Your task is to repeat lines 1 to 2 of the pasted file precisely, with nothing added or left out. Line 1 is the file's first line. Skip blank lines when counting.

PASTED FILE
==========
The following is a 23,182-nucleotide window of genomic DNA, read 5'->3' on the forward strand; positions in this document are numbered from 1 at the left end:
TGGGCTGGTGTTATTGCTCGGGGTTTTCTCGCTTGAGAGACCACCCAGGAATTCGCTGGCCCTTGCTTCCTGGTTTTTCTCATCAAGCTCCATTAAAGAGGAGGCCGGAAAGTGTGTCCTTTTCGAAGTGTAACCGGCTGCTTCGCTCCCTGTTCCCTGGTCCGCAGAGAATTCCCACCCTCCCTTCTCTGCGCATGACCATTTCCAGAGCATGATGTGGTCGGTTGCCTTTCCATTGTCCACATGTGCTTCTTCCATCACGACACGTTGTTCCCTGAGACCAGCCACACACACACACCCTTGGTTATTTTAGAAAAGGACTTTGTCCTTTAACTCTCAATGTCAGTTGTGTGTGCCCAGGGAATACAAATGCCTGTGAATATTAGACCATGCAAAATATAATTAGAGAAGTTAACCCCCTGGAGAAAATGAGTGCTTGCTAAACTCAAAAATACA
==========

The following is a 23,182-nucleotide window of genomic DNA, read 5'->3' on the forward strand; positions in this document are numbered from 1 at the left end:
TGGGCTGGTGTTATTGCTCGGGGTTTTCTCGCTTGAGAGACCACCCAGGAATTCGCTGGCCCTTGCTTCCTGGTTTTTCTCATCAAGCTCCATTAAAGAGGAGGCCGGAAAGTGTGTCCTTTTCGAAGTGTAACCGGCTGCTTCGCTCCCTGTTCCCTGGTCCGCAGAGAATTCCCACCCTCCCTTCTCTGCGCATGACCATTTCCAGAGCATGATGTGGTCGGTTGCCTTTCCATTGTCCACATGTGCTTCTTCCATCACGACACGTTGTTCCCTGAGACCAGCCACACACACACACCCTTGGTTATTTTAGAAAAGGACTTTGTCCTTTAACTCTCAATGTCAGTTGTGTGTGCCCAGGGAATACAAATGCCTGTGAATATTAGACCATGCAAAATATAATTAGAGAAGTTAACCCCCTGGAGAAAATGAGTGCTTGCTAAACTCAAAAATACA